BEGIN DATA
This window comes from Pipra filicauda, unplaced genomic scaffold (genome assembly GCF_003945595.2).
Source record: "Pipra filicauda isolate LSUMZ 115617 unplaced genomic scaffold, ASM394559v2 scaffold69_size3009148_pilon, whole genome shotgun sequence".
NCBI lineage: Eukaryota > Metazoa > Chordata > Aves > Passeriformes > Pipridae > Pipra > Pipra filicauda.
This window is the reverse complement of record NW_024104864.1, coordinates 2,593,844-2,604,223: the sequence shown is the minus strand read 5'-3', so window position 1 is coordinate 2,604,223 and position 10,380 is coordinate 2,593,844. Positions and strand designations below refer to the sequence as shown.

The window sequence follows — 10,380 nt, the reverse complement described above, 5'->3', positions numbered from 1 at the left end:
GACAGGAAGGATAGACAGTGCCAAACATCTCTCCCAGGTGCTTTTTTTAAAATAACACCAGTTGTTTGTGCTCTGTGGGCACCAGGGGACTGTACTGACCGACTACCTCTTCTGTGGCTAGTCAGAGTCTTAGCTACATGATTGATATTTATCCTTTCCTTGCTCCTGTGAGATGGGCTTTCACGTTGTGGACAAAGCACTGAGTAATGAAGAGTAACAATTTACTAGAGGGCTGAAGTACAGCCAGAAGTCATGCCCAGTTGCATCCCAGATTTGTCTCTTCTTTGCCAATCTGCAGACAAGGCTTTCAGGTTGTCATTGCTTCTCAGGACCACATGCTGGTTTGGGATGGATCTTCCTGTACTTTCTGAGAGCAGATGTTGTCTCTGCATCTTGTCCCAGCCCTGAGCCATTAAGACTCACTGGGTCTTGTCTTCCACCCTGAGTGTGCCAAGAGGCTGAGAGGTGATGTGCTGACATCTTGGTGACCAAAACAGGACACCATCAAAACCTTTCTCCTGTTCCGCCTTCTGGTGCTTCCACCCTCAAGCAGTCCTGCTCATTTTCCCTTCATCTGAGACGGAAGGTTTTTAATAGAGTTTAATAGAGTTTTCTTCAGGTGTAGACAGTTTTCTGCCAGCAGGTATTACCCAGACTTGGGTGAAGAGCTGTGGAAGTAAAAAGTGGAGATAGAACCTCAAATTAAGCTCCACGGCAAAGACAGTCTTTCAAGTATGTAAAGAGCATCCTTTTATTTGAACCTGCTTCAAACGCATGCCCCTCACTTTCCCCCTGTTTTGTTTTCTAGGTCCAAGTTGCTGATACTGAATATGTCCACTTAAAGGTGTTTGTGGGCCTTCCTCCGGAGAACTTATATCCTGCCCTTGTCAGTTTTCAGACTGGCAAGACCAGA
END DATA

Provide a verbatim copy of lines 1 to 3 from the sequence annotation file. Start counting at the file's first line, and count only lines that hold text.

This window comes from Pipra filicauda, unplaced genomic scaffold (genome assembly GCF_003945595.2).
Source record: "Pipra filicauda isolate LSUMZ 115617 unplaced genomic scaffold, ASM394559v2 scaffold69_size3009148_pilon, whole genome shotgun sequence".
NCBI lineage: Eukaryota > Metazoa > Chordata > Aves > Passeriformes > Pipridae > Pipra > Pipra filicauda.